Marty surveyed his cramped one room apartment, fully stocked with all the necessities he needed: a phone, a sleeping bag, metal stool, doorless cupboard, coffee maker, and one large portable washbasin which doubled as his toilet. Take control, he chanted, hearing Madame Trugany’s words as though she were there beside him spurring him on.
Dragging his stool over in front of the doorless cupboard, Marty sat down. He leaned over and rummaged through his collection of belongings. It would begin here. It would begin now. He was taking control.
He pulled out a half roll of electrical tape and bit off a three foot length. It was not as wide as he would have liked but, wrapped double, it would do. He stuck one end to his forehead and proceeded to wrap the rest around his skull like a bandana making sure to overlap the tape so it would stick in place and not fall off. The last few inches he stretched tight and pressed down firmly. He had seen electricians do that. It was what one did with electrical tape.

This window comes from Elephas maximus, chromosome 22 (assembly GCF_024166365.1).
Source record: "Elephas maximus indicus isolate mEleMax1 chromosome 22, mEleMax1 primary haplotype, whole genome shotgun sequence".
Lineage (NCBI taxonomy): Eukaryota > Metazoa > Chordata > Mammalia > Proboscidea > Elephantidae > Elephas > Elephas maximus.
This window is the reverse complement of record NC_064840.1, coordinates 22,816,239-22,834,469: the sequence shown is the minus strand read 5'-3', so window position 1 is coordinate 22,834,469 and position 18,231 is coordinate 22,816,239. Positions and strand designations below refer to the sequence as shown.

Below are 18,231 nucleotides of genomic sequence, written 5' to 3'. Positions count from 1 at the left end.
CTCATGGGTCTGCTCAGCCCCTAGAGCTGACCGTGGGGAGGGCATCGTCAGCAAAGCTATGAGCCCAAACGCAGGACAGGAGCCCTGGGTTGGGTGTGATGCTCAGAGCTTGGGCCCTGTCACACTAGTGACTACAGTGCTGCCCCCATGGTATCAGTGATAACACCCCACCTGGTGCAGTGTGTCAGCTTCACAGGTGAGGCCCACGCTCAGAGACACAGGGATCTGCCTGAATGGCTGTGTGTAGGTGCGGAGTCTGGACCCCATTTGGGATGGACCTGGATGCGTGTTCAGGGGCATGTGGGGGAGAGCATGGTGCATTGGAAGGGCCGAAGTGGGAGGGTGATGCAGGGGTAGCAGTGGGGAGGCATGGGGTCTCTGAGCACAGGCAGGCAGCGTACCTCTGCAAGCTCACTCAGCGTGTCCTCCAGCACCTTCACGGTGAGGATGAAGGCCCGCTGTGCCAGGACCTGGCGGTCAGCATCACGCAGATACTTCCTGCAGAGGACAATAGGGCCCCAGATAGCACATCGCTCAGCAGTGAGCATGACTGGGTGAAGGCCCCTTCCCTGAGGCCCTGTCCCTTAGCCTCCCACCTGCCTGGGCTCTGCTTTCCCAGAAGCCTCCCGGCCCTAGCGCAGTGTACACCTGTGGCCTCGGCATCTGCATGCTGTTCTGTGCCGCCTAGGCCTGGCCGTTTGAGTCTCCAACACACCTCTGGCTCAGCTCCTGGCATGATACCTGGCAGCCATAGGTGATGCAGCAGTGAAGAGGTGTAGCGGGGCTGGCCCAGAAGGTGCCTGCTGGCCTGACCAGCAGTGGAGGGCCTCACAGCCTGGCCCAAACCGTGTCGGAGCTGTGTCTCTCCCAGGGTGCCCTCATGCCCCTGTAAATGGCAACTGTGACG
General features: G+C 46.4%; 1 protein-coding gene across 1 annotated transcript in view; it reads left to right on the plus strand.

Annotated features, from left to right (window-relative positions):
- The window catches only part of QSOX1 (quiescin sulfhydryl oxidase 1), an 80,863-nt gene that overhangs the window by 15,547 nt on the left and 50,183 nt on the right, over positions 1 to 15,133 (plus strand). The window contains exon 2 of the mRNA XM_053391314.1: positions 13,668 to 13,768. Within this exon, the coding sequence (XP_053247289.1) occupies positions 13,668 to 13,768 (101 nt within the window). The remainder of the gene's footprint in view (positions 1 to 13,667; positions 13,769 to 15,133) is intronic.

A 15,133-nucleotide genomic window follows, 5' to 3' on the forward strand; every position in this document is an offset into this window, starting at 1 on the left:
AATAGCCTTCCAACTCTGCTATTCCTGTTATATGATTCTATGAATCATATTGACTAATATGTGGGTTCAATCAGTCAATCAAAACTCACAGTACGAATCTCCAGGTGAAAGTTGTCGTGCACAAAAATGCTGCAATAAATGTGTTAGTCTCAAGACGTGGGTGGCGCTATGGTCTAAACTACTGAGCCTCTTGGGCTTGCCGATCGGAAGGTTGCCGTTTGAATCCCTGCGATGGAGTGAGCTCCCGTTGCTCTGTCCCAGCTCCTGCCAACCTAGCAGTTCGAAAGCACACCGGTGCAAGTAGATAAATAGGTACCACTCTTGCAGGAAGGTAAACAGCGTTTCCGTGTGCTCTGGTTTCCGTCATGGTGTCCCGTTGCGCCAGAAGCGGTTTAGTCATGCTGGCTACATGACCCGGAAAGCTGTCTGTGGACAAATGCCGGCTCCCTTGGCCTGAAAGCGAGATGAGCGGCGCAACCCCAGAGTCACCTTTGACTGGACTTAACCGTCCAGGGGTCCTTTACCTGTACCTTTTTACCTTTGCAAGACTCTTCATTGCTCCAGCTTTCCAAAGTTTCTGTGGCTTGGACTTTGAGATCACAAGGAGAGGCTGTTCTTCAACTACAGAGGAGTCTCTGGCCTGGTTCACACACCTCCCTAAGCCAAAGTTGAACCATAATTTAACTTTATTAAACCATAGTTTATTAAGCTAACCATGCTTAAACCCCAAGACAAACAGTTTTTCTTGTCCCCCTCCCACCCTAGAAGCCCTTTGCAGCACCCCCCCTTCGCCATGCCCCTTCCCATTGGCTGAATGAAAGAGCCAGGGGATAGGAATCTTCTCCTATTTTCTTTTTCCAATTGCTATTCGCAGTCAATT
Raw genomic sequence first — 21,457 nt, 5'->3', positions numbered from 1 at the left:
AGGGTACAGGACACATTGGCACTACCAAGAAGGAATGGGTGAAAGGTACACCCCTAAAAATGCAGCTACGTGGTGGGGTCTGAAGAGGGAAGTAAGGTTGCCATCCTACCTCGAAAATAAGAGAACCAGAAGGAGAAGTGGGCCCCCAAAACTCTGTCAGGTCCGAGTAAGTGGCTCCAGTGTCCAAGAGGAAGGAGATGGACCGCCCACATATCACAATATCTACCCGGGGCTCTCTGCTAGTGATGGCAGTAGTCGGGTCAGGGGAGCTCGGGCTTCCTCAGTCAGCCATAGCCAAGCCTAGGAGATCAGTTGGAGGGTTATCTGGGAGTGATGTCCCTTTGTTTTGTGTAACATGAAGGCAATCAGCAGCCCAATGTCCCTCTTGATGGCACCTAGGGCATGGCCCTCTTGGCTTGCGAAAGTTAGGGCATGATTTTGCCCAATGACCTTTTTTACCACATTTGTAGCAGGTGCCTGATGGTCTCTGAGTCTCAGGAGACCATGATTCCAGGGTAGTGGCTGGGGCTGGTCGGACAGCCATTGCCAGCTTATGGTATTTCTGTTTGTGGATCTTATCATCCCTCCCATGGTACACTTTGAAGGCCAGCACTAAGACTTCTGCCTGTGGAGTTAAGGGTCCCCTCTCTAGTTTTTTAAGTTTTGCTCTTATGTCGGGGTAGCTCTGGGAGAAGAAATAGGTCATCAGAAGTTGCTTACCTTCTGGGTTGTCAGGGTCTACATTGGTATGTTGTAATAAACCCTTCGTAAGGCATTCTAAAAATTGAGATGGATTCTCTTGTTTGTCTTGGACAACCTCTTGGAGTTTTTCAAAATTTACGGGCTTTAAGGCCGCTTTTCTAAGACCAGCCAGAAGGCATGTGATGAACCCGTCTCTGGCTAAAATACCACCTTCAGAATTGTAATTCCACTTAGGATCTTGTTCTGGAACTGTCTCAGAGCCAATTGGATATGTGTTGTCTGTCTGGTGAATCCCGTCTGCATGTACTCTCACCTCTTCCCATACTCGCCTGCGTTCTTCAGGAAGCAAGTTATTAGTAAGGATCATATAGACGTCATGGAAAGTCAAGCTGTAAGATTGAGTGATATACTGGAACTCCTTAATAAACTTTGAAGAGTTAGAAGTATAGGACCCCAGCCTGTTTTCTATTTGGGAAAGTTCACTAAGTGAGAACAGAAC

Scrounging in his cupboard some more he produced a shard of mirror and admired his makeshift bandana, turning his head from side to side. It made him feel good, but it was missing that final touch.
Of course! A moment later he produced a bottle of white-out and, with the half dried contents and crusty brush, painted a dot on the electrical tape in the center of his forehead. He checked his appearance in the mirror shard once again. His grin of self approval exposed his four remaining crooked teeth. "Take control," he spoke quietly to himself. "Take control."
Now, where was his weapon? He was sure he had stored it carefully at the back of the cupboard. It took him a minute of carefully sifting through his many treasures before he found it. It was where he had remembered it to be, propped up in the farthest back corner away from prying eyes. He reached in and clutched it in his good strong hand and dragged it out into the light. The ammunition he had bought for it long ago tumbled out at the same time with a sloshing thump on the rotting plywood floor. Yes. His eyes glinted with glee reflecting the glare of the single bare bulb hanging by a wire in the ceiling. Taking control was good.